- All parts of the Daffodil are toxic to animals and humans; so deer, rabbits, and squirrels give them a wide berth. In addition, all parts of the Daffodil contain an alkaloid that causes vomiting related to gastrointestinal irritation and some dermatitis. Daffodils may not be a choice for gardens that have pets, and be sure to wash your hands well with soap and water after handling Daffodils.
When is the Best Time to Plant Daffodils?
Daffodils reproduce most commonly in the form of bulbs. The best time window to plant Daffodils is mid-late September through mid-October for gardeners living in a zone 3-4 growing area.
Planting in the fall allows their roots to get a good start to support the rapid growth that occurs in spring.
Once the roots start, they require a cold vernalization period of 12 weeks before completing the rest of their development.
What is the Best Garden Site for Growing Daffodils?
Sunlight and soil conditions are the most critical factors in selecting a spot for growing Daffodils in a garden.
Daffodils grow best in full sun locations, meaning they like a minimum of 6 to 8 hours of sunshine.
Daffodils can also be established under or near trees because they’re usually done blooming before the trees leaf out. Deciduous and evergreen trees provide winter protection, but there may be competition for water and nutrients with the tree roots, so monitor the growth pattern of the Daffodils in case they are being compromised.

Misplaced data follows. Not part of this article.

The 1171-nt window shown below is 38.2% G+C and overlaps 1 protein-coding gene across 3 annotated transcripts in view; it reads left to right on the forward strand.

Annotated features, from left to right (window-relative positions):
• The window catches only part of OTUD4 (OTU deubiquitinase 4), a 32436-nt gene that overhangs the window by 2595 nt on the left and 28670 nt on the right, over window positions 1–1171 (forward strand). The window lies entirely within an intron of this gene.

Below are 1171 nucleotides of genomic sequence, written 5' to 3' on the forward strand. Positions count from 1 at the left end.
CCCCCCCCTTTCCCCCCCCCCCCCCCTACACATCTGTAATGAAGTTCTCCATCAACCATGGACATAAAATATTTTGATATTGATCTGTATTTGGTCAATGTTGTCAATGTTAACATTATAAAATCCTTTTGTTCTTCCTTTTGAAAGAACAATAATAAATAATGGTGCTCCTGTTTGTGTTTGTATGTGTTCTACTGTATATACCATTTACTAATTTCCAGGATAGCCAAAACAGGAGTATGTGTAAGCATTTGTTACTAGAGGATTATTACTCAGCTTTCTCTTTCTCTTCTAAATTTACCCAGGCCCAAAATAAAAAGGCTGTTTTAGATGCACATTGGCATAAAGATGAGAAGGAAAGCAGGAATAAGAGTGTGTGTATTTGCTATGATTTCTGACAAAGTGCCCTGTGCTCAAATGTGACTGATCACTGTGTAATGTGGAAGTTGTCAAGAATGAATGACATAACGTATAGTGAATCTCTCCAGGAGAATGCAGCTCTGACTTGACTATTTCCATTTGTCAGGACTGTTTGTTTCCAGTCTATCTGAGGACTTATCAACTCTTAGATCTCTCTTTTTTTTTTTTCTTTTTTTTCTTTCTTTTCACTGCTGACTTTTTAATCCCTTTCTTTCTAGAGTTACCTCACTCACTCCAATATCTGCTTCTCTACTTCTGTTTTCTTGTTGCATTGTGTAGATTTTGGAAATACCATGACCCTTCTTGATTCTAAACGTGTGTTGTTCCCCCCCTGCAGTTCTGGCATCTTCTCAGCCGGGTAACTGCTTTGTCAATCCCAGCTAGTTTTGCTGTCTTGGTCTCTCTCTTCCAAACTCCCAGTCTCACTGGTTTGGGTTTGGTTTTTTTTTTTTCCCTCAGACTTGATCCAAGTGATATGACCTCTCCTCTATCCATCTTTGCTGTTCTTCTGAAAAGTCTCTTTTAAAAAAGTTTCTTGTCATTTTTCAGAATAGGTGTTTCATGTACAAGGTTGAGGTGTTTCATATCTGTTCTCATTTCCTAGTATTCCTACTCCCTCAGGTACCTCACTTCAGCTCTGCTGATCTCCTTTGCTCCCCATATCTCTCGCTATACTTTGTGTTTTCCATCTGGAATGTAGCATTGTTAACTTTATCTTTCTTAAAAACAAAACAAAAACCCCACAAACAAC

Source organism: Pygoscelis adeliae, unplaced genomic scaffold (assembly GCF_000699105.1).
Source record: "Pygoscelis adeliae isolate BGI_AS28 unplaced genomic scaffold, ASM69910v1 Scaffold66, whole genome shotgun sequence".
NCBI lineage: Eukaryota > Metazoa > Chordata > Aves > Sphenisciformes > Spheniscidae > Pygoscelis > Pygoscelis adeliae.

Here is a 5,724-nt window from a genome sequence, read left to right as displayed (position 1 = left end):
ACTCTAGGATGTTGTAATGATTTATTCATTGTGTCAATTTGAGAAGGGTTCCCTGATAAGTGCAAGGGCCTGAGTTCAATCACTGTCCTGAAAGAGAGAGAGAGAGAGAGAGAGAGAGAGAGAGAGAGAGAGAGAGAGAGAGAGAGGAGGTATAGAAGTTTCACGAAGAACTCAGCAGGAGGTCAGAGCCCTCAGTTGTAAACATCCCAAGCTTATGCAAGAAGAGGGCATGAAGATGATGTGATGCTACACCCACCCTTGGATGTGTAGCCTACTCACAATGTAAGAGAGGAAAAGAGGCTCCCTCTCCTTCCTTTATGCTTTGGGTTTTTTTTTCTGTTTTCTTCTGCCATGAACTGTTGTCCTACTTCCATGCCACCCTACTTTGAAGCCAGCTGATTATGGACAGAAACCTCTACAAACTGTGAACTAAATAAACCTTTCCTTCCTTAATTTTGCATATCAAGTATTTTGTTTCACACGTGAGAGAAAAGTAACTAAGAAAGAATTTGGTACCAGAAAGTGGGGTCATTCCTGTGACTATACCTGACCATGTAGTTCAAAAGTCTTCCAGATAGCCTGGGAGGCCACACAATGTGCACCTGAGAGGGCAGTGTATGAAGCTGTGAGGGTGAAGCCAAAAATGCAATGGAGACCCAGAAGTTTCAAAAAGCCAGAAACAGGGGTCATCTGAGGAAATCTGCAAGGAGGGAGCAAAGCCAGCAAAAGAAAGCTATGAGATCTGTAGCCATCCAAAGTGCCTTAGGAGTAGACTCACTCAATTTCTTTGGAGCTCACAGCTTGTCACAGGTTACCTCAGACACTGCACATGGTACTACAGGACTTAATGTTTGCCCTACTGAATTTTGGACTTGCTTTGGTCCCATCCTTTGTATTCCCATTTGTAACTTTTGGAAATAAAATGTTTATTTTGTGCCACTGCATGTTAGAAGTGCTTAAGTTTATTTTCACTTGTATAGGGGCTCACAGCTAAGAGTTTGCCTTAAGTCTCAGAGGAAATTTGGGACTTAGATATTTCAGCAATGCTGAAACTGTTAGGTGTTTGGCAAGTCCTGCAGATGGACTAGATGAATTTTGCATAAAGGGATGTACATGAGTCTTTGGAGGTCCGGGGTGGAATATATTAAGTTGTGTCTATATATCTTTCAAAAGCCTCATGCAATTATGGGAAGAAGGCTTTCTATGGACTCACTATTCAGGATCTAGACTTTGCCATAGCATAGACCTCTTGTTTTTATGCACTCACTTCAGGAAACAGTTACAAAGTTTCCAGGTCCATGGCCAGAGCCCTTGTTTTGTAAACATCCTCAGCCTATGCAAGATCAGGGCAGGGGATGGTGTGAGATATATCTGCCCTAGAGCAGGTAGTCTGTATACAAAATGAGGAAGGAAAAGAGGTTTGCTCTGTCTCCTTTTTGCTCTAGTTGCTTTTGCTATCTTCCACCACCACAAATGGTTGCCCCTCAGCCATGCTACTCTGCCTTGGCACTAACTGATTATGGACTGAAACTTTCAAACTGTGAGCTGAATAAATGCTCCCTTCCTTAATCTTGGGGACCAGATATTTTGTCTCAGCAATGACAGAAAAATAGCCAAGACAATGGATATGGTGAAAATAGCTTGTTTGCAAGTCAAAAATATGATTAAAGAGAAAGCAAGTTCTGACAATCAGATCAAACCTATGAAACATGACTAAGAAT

Soil drainage is key when determining a daffodil growing location. Choose a spot with a medium to heavy loam that holds water, drains well, and has good nutrients. Daffodils are susceptible to rotting in poorly draining soil.
What Does a Healthy Daffodil Bulb Look Like?
Bulbs are unique storage structures that provide energy and nutrients for the plant’s entire life cycle.
Bulbs release stored energy in the fall to start root growth in response to soil temperatures dipping below 12 C (55F).
After 3 months of vernalization (exposure to cold), Daffodils are one of the first flowers to burst into action in the spring before many trees develop leaves.
Daffodils are true, tunicate bulbs containing five main structures:
- Tunic – the papery outer layer or skin that protects the inner framework from dehydration.